That would be the first step. For if astrology is a science and is to take its proper place, the first necessity is to dissipate by an appeal to the empirical mind of the general public as well as of the sceptical thinker the great mass of unenquiring prejudice which now exists against it. To publish the text and translation of the best authorities, as Mr. Iyer is now doing, with illuminating1 introductions is a preliminary need in this case so that we may know what we have to go upon. The second is to mass evidence of the empirical truth of the science, giving in each case the prediction in all its details, the more detailed the better, the astrological rules on which it was based and the event, each detail of the event being compared with the corresponding detail of the prediction. Only then would there be a clear field for the consideration of the scientific and philosophical doubts, questions and pr:oblems which would still arise; but this, though the most important aspect of the matter, I must leave for future handling.

An acceptance of the truth of astrology would not necessarily carry with it a complete determinism of Fate or mechanical law of Karma. In Indian theory at least there is room for determination by the human will and endeavour, for Fate is mainly a determination by past action and a new will and action can cancel it; only a very strong karma is imperative and irreducible. Even that may possibly be cancelled if one can enter into the freedom of the spiritual consciousness. One instance at any rate came to my knowledge in which the life had corresponded exactly with the pre-indications of the horoscope so long as the subject remained in the world but as soon as he left it for a spiritual life, there was no longer any correspondence.2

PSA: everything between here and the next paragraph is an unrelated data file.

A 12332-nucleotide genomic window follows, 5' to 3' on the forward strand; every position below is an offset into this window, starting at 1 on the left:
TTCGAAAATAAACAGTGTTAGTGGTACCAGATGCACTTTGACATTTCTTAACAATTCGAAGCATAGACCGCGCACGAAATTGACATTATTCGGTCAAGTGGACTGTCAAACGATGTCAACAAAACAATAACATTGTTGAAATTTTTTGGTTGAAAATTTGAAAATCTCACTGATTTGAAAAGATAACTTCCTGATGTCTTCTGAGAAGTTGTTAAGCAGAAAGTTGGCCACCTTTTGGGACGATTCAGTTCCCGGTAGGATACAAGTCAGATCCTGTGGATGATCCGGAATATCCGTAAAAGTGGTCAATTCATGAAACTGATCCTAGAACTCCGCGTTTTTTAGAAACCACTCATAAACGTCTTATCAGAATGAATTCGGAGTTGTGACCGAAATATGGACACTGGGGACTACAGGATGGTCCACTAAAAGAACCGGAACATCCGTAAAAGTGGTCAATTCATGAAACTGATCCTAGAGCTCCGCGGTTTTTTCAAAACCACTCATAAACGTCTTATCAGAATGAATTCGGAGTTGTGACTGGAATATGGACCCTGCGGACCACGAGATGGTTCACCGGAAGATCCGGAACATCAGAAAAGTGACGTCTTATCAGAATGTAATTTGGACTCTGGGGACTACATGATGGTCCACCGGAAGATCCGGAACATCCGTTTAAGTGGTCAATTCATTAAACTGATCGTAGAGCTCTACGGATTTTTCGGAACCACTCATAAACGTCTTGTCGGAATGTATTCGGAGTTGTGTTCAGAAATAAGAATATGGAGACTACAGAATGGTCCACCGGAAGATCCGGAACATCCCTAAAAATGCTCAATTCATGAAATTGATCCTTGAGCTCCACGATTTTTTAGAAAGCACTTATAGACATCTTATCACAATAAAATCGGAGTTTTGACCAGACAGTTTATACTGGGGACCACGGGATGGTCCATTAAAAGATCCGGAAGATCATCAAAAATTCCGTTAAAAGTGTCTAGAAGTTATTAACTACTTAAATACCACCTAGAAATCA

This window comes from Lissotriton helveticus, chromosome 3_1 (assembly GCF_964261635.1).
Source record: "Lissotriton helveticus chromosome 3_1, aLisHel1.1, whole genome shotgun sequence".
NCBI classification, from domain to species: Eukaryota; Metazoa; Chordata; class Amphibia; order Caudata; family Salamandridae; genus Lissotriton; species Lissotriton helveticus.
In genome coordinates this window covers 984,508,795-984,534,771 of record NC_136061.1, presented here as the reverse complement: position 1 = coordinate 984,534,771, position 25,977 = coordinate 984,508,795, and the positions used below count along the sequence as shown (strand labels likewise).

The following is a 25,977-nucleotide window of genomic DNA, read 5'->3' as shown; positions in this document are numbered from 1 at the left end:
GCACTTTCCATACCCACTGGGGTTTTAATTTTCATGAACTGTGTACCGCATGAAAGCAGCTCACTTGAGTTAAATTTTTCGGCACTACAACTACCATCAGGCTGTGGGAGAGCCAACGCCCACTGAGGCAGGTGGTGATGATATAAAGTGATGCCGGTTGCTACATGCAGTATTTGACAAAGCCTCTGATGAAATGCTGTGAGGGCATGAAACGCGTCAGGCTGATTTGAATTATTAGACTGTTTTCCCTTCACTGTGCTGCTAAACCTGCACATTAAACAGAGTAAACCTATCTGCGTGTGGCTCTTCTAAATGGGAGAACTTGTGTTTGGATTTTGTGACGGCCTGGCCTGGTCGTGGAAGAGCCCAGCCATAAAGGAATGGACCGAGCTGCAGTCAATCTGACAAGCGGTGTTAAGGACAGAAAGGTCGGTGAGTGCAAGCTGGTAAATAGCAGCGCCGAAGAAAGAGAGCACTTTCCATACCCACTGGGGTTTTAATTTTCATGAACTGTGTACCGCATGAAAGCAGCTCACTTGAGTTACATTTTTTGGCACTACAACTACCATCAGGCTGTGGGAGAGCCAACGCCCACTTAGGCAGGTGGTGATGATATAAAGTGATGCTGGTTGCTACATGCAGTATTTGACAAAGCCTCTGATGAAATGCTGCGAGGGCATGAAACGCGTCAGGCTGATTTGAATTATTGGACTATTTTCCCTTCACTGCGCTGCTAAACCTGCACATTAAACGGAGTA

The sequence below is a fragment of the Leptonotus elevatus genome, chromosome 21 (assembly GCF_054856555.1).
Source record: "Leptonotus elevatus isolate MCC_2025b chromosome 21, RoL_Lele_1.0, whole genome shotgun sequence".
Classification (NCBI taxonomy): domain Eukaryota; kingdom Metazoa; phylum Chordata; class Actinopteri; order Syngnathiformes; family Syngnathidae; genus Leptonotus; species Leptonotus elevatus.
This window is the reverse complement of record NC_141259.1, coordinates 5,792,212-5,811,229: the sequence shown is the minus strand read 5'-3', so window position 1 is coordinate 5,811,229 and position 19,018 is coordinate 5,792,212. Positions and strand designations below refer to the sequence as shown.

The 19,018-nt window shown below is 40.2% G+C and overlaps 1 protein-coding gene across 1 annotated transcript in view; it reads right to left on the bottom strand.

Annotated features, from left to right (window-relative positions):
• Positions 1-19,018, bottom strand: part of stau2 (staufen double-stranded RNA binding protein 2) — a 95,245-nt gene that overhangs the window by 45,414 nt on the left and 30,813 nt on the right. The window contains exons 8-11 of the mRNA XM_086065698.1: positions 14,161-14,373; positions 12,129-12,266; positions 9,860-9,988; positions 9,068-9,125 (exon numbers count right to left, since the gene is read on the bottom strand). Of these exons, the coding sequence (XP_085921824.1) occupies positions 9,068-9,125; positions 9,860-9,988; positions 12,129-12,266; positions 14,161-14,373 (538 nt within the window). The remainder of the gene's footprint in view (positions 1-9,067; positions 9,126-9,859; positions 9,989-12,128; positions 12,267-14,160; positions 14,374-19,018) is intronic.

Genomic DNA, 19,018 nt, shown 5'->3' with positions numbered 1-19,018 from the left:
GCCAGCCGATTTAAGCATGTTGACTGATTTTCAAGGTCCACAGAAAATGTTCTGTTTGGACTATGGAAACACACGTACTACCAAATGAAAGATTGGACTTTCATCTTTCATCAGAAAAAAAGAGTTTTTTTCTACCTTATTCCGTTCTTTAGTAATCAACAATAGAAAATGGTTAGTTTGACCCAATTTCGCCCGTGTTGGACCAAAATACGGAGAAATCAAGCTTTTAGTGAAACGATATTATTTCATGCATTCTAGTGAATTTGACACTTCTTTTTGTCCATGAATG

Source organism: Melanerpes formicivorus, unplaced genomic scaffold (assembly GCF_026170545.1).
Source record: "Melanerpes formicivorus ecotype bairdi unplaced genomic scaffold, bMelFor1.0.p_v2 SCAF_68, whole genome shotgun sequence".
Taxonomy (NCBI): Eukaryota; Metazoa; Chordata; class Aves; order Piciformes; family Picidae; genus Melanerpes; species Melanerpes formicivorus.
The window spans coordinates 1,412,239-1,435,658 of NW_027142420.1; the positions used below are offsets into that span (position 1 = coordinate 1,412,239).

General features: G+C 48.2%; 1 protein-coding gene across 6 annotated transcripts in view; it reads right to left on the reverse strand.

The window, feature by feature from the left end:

(1 Iyer, Subramaniya, N. P., Kalaprakasika: Standard Book on Election System, Tanjore.)

(2 Arya, "Views and Reviews", Vol. IV., 1917-18, pp. 251-6. if ~ i P.r~feSS;5r a. q. lung's view on the value of astrol~gy in psychologi~ ~"\ medicme IS stated m a letter he wrote to Mr. Raman, the editor of the A.strologu ~~.: Magazine, Bangalore, India, from Zurich on 6th September, 1947. He sai

ii-Si: "Since you want to have my opinion about astrology, I can tell you that I h~ 1"'-': been interested in this particular activity of the human mind for more tho "P thirty years. As I am a psychologist, I'm chiefly interested in the particul "f;' light the horoscope sheds on certain comlications in the character. In cases

difficult psychological diagnosis, I usually get a horoscope in order to have further point of view from an entirely different angle. I must say that J ve

, , often found that the astrological data elucidated certain points wbich otherwi I would have been unable to understand. From such experiences I formed ti

i opinion that astrology is of particular interest to the psychologist, since it contai a sort of psychologicar experience which we call "projected"-this means th we find the psychological facts, as it were, in the constellations, This ori~aJ gave rise to the idea that here were factors derived from the stars, whereas th, are merely in a relation of synchronicity with them. I admit that this is a ve

, curious fact which throws a pecular right on the structure of the human min What I miss in astrological literature is chiefly the statistical method by whil

i' certa-in fundamental facts could be scientifically established." Reproduced fro ! ; Riders' Review, Summer, 1949, p. 28.)

' I Professor R. Thomaschek, till rec~ntly Director of the Institute of Physics ; Dresden and Munich, a letter to Mr .Raman writes : ..As all western scientists f myage, I ignored and despised astrology, embraced by the materiarism of my tin

and my surroundings. But a strong philosophical training and inclination pr , :"tL vented me from seeing in this materialism the true way of science. I never 1(J jp :1;~i the conviction that there must be a spiritual ground for all physical happenin~ " 1 if" I must confess that astrology has led to an inunense widening of my inner horiz( y:;f " and I think it is one of the most important means to overcome materialisI ;~:;fi,' I think .that the plane.ts ~ their orbits and man in his l!fe are.pa.rts of one in~ ,; ;r~ happenmg w~ere all IS linked together by one breathing prmClple." TM Hind l' "II Madras, India, October 20, 1949. K, M,